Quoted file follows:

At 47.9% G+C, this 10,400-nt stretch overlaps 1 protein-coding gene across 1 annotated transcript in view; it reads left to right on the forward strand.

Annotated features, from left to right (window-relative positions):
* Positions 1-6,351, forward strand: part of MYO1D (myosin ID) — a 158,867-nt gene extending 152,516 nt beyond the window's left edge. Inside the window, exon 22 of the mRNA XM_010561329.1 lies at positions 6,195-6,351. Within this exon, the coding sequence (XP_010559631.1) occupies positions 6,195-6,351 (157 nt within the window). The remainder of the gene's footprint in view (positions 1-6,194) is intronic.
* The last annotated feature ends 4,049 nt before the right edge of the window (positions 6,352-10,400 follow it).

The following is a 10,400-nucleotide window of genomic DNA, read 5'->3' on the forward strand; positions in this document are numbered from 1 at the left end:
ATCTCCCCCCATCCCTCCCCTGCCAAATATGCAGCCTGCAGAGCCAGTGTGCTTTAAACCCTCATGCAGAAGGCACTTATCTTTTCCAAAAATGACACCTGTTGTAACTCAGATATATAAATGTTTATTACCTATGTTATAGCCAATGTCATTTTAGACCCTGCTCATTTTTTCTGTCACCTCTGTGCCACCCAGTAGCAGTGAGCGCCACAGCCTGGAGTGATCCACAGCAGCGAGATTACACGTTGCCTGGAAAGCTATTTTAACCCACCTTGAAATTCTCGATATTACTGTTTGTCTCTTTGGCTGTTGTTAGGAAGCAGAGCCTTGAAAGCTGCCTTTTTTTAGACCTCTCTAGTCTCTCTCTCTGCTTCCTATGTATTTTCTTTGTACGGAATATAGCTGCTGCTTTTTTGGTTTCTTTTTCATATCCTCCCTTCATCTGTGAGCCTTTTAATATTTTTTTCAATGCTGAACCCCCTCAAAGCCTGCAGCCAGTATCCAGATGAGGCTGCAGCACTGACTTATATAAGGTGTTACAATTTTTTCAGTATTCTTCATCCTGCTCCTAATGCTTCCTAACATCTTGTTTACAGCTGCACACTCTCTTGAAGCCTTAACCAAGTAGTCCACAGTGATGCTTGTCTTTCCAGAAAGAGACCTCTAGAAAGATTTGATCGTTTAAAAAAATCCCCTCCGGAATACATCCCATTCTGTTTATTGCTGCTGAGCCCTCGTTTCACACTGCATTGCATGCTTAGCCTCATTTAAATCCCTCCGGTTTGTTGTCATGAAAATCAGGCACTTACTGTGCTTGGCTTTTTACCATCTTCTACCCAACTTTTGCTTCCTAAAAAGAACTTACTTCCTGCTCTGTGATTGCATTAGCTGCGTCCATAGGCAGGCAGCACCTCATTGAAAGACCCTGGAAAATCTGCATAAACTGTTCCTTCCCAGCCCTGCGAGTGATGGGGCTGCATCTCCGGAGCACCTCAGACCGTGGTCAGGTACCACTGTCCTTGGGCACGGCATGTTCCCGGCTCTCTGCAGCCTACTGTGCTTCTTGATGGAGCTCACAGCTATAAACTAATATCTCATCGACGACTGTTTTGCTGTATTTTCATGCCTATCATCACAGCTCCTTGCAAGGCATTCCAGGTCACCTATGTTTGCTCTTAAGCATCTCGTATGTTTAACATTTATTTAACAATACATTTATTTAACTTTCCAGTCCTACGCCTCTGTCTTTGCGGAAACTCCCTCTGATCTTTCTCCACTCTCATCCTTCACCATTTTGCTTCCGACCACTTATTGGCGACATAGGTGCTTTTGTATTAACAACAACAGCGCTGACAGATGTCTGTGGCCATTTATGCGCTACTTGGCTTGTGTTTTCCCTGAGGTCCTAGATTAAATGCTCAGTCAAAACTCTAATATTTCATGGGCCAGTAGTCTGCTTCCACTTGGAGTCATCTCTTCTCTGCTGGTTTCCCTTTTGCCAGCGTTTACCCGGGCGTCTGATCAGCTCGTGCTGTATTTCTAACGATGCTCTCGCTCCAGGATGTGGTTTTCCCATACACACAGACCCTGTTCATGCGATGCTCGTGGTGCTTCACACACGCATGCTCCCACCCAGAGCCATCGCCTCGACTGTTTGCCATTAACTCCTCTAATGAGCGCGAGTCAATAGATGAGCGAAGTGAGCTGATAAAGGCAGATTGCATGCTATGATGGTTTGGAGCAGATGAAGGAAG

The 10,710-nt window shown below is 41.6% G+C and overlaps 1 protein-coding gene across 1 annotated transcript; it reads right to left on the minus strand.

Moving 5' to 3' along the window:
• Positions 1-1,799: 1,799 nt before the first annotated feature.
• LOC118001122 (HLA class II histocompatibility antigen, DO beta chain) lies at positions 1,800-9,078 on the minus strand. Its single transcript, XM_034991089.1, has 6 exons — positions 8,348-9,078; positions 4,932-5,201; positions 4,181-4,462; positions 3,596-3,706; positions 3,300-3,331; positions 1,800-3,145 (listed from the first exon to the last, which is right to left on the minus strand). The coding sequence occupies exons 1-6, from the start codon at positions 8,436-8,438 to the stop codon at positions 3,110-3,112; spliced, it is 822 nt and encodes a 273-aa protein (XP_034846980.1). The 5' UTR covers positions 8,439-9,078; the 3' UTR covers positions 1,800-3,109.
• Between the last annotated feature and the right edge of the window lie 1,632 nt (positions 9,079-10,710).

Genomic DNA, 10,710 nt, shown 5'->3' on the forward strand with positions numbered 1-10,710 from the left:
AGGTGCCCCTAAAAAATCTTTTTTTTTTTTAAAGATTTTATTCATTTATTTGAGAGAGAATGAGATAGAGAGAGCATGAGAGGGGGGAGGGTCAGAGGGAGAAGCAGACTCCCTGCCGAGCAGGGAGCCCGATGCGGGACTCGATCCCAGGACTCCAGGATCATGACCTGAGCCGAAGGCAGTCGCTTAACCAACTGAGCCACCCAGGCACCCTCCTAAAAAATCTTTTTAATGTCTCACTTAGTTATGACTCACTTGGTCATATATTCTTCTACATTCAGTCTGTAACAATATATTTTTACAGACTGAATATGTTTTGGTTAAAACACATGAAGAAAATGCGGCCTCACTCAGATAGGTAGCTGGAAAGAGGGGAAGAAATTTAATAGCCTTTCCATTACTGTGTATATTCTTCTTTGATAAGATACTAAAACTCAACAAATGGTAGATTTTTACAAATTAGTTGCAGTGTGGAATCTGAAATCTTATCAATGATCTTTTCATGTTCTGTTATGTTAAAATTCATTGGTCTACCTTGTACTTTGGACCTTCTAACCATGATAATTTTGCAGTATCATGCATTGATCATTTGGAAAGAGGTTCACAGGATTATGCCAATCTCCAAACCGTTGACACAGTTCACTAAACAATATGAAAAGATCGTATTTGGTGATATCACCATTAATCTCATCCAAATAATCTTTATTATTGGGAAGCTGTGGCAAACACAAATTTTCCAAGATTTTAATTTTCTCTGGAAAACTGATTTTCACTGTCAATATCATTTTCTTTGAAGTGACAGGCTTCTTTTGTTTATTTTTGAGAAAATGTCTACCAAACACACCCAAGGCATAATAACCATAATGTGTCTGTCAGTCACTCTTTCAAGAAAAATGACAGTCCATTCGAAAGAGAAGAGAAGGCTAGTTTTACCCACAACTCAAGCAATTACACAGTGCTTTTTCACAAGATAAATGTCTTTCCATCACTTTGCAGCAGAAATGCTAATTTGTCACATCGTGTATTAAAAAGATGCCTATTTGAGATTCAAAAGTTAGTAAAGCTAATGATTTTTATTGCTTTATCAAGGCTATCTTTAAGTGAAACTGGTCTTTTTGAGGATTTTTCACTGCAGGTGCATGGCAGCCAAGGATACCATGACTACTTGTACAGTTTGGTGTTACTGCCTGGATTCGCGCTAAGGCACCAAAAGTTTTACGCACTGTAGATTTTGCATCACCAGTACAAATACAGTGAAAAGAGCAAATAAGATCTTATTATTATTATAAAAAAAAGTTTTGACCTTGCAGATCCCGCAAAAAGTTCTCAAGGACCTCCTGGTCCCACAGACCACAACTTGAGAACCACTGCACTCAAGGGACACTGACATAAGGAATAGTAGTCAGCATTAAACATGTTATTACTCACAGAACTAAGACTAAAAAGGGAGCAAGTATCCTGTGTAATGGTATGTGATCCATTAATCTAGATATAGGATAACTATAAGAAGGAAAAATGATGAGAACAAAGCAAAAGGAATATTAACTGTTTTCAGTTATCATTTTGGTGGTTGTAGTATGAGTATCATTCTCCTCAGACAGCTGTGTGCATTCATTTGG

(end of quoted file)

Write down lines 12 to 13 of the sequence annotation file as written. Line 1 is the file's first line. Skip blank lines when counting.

Genomic DNA, 10,710 nt, shown 5'->3' on the forward strand with positions numbered 1-10,710 from the left:
AGGTGCCCCTAAAAAATCTTTTTTTTTTTTAAAGATTTTATTCATTTATTTGAGAGAGAATGAGATAGAGAGAGCATGAGAGGGGGGAGGGTCAGAGGGAGAAGCAGACTCCCTGCCGAGCAGGGAGCCCGATGCGGGACTCGATCCCAGGACTCCAGGATCATGACCTGAGCCGAAGGCAGTCGCTTAACCAACTGAGCCACCCAGGCACCCTCCTAAAAAATCTTTTTAATGTCTCACTTAGTTATGACTCACTTGGTCATATATTCTTCTACATTCAGTCTGTAACAATATATTTTTACAGACTGAATATGTTTTGGTTAAAACACATGAAGAAAATGCGGCCTCACTCAGATAGGTAGCTGGAAAGAGGGGAAGAAATTTAATAGCCTTTCCATTACTGTGTATATTCTTCTTTGATAAGATACTAAAACTCAACAAATGGTAGATTTTTACAAATTAGTTGCAGTGTGGAATCTGAAATCTTATCAATGATCTTTTCATGTTCTGTTATGTTAAAATTCATTGGTCTACCTTGTACTTTGGACCTTCTAACCATGATAATTTTGCAGTATCATGCATTGATCATTTGGAAAGAGGTTCACAGGATTATGCCAATCTCCAAACCGTTGACACAGTTCACTAAACAATATGAAAAGATCGTATTTGGTGATATCACCATTAATCTCATCCAAATAATCTTTATTATTGGGAAGCTGTGGCAAACACAAATTTTCCAAGATTTTAATTTTCTCTGGAAAACTGATTTTCACTGTCAATATCATTTTCTTTGAAGTGACAGGCTTCTTTTGTTTATTTTTGAGAAAATGTCTACCAAACACACCCAAGGCATAATAACCATAATGTGTCTGTCAGTCACTCTTTCAAGAAAAATGACAGTCCATTCGAAAGAGAAGAGAAGGCTAGTTTTACCCACAACTCAAGCAATTACACAGTGCTTTTTCACAAGATAAATGTCTTTCCATCACTTTGCAGCAGAAATGCTAATTTGTCACATCGTGTATTAAAAAGATGCCTATTTGAGATTCAAAAGTTAGTAAAGCTAATGATTTTTATTGCTTTATCAAGGCTATCTTTAAGTGAAACTGGTCTTTTTGAGGATTTTTCACTGCAGGTGCATGGCAGCCAAGGATACCATGACTACTTGTACAGTTTGGTGTTACTGCCTGGATTCGCGCTAAGGCACCAAAAGTTTTACGCACTGTAGATTTTGCATCACCAGTACAAATACAGTGAAAAGAGCAAATAAGATCTTATTATTATTATAAAAAAAAGTTTTGACCTTGCAGATCCCGCAAAAAGTTCTCAAGGACCTCCTGGTCCCACAGACCACAACTTGAGAACCACTGCACTCAAGGGACACTGACATAAGGAATAGTAGTCAGCATTAAACATGTTATTACTCACAGAACTAAGACTAAAAAGGGAGCAAGTATCCTGTGTAATGGTATGTGATCCATTAATCTAGATATAGGATAACTATAAGAAGGAAAAATGATGAGAACAAAGCAAAAGGAATATTAACTGTTTTCAGTTATCATTTTGGTGGTTGTAGTATGAGTATCATTCTCCTCAGACAGCTGTGTGCATTCATTTGG